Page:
Agent says Ben Sheets plans to pitch in 2010

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At the general manager meetings in Chicago earlier this week Doug Melvin was asked about the status of former Brewers starter Ben Sheets and replied that “no one has heard from” him after a lost year following elbow surgery.
In an effort to clear up Sheets’ status agent Casey Close told ESPN.com’s Jerry Crasnick that the 31-year-old right-hander is doing “very well” in his rehab and plans to be ready for spring training.
“We have already heard from a number of teams inquiring about Ben’s health and availability for 2010,” Close said. “I will tell you that he has a very good chance to be one of the most impactful free agents, without question.”
When healthy Sheets has long been one of the best starters in baseball, posting an ERA under 4.00 every year from 2004-2008. However, after becoming a free agent last offseason he managed only an incentive-laden two-year offer from the Rangers and then a pre-signing MRI exam revealed a torn flexor tendon in his right elbow.
Clearly teams will need to do some serious homework on Sheets’ health before pursuing him, but in terms of risk versus reward he’d be very attractive on a one-year deal light on guaranteed money and heavy on incentives. Prior to going under the knife Sheets had a 3.09 ERA, 158/47 K/BB ratio, and .241 opponents’ batting average in 2008.

Angel Hernandez ejects Asdrubal Cabrera from a spring training game

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You don’t see many ejections in spring training games. The stakes are virtually non-existent, so it’s not like a player is likely to blow up at a bad call or something. That’s especially true now, as we enter spring training’s final week. Everyone wants to get through it uninjured and without fuss. And it’s getting hot in Florida in Arizona too. No one’s got time for that.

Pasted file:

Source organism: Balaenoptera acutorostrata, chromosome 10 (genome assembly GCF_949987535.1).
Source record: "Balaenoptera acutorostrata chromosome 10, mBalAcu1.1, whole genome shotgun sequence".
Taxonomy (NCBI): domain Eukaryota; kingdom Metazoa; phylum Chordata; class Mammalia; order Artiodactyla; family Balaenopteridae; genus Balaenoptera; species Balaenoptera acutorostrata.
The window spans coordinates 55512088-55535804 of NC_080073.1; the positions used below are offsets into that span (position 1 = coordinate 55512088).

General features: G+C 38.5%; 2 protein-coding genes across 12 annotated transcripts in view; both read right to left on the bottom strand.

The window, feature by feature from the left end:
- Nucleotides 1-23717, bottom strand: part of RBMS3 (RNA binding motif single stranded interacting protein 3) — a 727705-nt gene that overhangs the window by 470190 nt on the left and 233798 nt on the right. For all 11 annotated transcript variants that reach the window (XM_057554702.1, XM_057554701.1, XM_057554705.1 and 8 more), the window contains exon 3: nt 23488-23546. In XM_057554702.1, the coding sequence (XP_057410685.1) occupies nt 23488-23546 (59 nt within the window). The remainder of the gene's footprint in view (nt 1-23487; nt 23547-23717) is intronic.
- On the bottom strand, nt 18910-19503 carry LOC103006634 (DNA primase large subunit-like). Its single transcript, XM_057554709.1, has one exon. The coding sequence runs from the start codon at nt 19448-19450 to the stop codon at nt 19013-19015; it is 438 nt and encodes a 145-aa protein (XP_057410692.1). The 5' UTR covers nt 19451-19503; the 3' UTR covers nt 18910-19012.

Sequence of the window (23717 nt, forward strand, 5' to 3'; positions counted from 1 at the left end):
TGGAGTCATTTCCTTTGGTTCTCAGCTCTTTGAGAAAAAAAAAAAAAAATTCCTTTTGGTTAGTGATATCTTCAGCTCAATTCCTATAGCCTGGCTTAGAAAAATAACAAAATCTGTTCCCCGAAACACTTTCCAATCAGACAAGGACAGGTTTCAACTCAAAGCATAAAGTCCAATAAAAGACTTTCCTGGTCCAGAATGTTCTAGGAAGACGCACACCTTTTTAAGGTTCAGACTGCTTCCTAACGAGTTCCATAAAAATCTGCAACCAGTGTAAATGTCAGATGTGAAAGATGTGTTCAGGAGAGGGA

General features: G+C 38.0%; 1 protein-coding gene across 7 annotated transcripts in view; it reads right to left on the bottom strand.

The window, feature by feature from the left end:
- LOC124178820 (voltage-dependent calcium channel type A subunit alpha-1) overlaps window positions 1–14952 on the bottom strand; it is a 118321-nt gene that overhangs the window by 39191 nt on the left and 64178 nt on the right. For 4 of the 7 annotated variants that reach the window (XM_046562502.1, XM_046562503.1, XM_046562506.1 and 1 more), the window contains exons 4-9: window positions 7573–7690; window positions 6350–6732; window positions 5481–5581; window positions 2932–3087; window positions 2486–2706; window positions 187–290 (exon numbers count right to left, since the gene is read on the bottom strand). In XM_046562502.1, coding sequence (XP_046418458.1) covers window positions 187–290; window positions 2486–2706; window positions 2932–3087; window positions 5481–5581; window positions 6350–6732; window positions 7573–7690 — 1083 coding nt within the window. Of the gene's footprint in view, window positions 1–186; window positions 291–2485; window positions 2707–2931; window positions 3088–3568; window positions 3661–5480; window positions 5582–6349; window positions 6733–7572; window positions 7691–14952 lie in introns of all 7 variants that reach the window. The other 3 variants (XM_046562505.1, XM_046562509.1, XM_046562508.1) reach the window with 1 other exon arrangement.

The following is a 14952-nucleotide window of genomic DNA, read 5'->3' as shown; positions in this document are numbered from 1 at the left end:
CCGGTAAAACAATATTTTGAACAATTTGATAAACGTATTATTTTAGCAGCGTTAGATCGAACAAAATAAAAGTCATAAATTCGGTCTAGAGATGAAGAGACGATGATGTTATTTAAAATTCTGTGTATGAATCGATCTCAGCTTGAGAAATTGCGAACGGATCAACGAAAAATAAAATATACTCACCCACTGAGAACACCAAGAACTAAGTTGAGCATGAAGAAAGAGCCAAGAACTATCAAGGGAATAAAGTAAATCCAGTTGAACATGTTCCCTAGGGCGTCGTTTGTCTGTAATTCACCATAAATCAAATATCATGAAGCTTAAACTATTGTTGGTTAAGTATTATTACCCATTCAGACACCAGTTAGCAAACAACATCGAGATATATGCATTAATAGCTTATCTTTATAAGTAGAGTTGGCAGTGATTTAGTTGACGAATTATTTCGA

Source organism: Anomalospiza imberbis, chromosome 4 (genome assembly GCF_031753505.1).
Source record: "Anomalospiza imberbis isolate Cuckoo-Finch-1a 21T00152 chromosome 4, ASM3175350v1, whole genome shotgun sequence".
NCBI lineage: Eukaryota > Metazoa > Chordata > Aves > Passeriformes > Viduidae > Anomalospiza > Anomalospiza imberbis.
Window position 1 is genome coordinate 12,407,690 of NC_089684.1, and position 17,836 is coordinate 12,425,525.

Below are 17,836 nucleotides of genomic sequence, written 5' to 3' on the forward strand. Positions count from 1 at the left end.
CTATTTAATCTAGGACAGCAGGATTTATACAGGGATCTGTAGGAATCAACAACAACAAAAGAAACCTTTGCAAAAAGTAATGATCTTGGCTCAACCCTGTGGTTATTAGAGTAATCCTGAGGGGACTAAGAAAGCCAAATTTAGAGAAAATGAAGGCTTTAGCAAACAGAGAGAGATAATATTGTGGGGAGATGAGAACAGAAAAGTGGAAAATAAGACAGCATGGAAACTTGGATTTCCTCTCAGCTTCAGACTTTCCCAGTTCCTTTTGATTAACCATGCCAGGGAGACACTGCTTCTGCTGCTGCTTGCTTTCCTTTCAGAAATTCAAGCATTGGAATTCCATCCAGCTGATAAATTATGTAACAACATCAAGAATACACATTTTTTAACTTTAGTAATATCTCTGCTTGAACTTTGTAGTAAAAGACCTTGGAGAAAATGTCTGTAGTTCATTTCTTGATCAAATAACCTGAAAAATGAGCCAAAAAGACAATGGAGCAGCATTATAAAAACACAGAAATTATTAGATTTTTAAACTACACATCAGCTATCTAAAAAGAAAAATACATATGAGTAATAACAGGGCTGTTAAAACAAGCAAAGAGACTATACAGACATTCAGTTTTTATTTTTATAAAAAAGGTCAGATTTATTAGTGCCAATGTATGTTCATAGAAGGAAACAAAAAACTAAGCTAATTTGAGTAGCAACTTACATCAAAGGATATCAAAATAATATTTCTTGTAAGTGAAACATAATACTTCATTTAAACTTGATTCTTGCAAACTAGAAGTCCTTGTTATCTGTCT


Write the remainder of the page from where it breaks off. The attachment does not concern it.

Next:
Yesterday Asdrubal Cabrera and Angel Hernandez did, though. Cabrera was batting in a road game against the Nats. He asked for time to step out of the box. Hernandez didn’t give it to him. This annoyed Cabrera who, after hitting a single, jawed at Hernandez as he ran out of the box and then pointed at him once he reached first base. Hernandez ran him.

Cabrera didn’t quickly leave the field. He took a slow, slow walk to the outfield and left via the gate in right, which is where visiting players tend to enter and leave spring parks. Watch:

 

Here’s what Cabrera told reporters after the game:

“‘C’mon, man, you’re better than that,’ ” Cabrera said, recalling what he yelled at Hernandez. “And he threw me out.”

Eh. I have no love for Angel Hernandez, but “you’re better than that” is a weak sauce insult. For one thing, maybe the person isn’t better than that? For another, it’s functionally equivalent to “you know better,” which is a thing a parent says to a kid. It’s fine when your dad says it, but Cabrera isn’t Hernandez’s dad and thus saying so carries with it an implicit belittling intent. It’s an ad hominem, which violates the usual ump-player understanding in which you can say a call was b.s. but don’t say the ump is a jerk personally.

More generally, it’s just cowardly. It’s designed not to deal with the substance of the beef. “You are a fine person all of the time, kind sir, but in this instance you are not up to par.” Well, why? Say so or shut up and quit being passive-aggressive.

Again: Hernandez is generally horrible. He’s not better than that, actually. But Cabrera deserved to get run, if for no other reason, than his insult was lame.

Report: Jung-Ho Kang not granted a visa to enter the United States

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This could be a problem for the Pirates.

Ballwriter Sung Min Kim tweets that, according to a Korean report, which you can read here if you know Korean, Pirates infielder Jung-Ho Kang has been denied a visa to enter the United States. The report just broke this morning and has yet to hit the English language press.

He adds that the report suggests that Kang, who was just convicted of a third DUI in Korea, may have a DUI conviction in a third country, though that part is unconfirmed. It’s also unclear whether that, or the mere fact of his conviction in Korea, has held up his visa.

Either way, Kang has yet to see a day of camp and will almost certainly not be ready to start the season for the Pirates, even if he gets his visa today. It sounds, however, like this could be a more drawn out process. We’ll stay tuned.